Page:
D.C. Plan Would Boost Transit, Discourage Driving
WASHINGTON (AP) — A draft of the District of Columbia’s long-range transportation plan favors mass transit and discourages driving.
The Washington Post reported Wednesday that the plan calls for toll lanes at major entry points into the city and efforts to keep vehicles off of congested streets.
The draft MoveDC plan, the city’s first comprehensive transportation guide in nearly two decades, looks ahead to the year 2040. It envisions a broad transit network that includes streetcars, dedicated bus lanes in commuter corridors, expanded Metro service downtown, water taxis and 200 miles of bicycle facilities.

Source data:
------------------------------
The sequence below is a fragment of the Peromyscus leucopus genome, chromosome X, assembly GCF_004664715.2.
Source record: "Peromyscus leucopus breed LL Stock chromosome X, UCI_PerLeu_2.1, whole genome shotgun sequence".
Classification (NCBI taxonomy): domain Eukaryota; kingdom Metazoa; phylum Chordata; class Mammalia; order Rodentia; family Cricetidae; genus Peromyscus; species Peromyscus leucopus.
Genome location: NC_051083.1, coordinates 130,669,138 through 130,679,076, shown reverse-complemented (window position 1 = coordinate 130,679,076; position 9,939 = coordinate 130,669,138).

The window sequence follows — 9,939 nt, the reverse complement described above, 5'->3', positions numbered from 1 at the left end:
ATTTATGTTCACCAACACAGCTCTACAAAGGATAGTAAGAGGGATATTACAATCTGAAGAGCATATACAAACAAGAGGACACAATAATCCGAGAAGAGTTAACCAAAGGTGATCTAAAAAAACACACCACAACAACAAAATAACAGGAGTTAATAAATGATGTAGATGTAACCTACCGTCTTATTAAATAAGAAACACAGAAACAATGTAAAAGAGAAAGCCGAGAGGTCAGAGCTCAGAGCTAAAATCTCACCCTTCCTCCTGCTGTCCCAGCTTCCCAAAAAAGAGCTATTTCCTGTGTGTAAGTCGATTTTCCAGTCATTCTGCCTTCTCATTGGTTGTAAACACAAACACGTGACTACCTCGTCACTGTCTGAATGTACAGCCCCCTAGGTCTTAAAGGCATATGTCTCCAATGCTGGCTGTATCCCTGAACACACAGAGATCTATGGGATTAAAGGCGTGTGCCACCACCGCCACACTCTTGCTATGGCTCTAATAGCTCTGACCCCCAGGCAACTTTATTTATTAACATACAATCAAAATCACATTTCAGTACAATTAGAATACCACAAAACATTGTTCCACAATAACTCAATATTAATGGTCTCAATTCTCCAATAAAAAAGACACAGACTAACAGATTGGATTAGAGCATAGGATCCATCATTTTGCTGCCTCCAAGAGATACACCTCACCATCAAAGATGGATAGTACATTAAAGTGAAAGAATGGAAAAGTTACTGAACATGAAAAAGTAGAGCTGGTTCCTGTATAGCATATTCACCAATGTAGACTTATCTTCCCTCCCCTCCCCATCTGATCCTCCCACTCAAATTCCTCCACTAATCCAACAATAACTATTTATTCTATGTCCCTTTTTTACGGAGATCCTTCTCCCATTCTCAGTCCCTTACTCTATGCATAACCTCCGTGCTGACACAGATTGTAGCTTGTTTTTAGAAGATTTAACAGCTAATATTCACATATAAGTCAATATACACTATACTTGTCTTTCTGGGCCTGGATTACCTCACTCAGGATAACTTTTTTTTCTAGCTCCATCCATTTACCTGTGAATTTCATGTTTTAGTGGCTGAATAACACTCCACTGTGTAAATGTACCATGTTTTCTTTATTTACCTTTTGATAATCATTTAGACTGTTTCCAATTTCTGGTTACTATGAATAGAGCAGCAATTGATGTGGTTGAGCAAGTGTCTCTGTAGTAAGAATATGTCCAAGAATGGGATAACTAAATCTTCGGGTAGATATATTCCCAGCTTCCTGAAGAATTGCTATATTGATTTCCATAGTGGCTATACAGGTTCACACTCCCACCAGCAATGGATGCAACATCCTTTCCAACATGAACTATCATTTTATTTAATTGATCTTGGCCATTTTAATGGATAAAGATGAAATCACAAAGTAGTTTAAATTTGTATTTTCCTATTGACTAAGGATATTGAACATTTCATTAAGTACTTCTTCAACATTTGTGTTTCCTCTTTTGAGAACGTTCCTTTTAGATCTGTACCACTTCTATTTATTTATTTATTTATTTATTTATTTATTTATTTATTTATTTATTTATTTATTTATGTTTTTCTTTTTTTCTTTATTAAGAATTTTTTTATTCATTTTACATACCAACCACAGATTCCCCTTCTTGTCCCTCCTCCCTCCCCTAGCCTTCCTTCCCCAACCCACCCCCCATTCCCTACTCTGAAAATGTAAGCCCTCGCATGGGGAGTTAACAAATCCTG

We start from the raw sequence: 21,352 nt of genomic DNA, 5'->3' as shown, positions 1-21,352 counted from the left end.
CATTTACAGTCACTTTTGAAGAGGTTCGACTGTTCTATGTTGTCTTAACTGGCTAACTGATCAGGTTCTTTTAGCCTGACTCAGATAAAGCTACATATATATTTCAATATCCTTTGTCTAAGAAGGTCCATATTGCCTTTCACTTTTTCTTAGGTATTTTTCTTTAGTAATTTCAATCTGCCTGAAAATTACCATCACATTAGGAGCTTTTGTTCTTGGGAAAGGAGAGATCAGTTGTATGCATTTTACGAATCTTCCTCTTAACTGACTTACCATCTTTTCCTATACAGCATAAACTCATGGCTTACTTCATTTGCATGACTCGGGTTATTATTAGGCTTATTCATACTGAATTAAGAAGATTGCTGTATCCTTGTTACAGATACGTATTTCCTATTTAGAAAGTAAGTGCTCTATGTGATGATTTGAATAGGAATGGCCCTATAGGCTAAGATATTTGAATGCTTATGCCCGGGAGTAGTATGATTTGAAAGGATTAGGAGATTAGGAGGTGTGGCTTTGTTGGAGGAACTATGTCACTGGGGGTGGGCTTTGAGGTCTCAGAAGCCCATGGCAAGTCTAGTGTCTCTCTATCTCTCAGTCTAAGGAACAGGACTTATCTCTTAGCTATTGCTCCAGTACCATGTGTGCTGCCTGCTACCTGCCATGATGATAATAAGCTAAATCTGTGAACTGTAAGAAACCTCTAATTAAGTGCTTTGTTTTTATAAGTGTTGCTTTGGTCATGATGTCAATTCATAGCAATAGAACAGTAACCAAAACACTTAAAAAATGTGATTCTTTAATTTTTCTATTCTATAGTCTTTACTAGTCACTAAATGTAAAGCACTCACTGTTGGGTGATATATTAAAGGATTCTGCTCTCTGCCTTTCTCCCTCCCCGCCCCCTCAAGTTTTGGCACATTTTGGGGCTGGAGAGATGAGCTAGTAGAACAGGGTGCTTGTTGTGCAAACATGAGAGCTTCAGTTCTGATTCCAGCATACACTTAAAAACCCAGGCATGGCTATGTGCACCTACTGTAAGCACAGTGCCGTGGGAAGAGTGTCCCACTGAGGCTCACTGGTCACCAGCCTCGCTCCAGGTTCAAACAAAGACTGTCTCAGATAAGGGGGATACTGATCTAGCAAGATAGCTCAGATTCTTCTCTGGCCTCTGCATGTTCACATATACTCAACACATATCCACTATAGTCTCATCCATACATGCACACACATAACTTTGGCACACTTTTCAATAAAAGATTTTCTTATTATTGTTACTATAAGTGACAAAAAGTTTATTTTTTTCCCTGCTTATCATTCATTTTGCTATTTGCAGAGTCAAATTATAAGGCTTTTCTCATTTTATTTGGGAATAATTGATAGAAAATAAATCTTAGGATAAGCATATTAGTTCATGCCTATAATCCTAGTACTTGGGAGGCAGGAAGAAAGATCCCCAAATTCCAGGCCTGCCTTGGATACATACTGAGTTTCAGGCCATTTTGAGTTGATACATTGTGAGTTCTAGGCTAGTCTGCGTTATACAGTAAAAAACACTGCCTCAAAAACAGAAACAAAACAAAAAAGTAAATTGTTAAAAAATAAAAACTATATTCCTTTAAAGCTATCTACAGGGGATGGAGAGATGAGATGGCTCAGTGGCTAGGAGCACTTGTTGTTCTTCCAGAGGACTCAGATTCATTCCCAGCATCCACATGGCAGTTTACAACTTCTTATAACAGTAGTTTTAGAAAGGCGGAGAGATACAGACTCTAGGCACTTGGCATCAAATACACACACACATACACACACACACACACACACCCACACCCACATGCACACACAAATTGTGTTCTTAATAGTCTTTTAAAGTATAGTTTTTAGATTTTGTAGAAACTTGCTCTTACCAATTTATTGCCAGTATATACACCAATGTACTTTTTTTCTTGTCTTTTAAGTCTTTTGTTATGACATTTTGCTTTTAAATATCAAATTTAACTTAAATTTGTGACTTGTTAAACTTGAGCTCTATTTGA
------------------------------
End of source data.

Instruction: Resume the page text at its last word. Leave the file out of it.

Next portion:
Sam Zimbabwe, the associate director for policy and planning at the D.C. Department of Transportation says the transportation system will choke if the region continues to grow and does not address vehicular traffic.
“If we did nothing, if we sort of left the system just as it is and we add all those people, we will have some real severe problems,” Zimbabwe said.
City transportation officials project the city will add 170,000 new residents and 200,000 additional jobs in the next 25 years.
Residents will have a chance to comment on the MoveDC plan during a D.C. Council roundtable on June 27. Officials are also accepting comments on the plan’s website, wemovedc.org. The plan is expected to be adopted later this summer.
(Copyright 2013 by The Associated Press. All Rights Reserved.)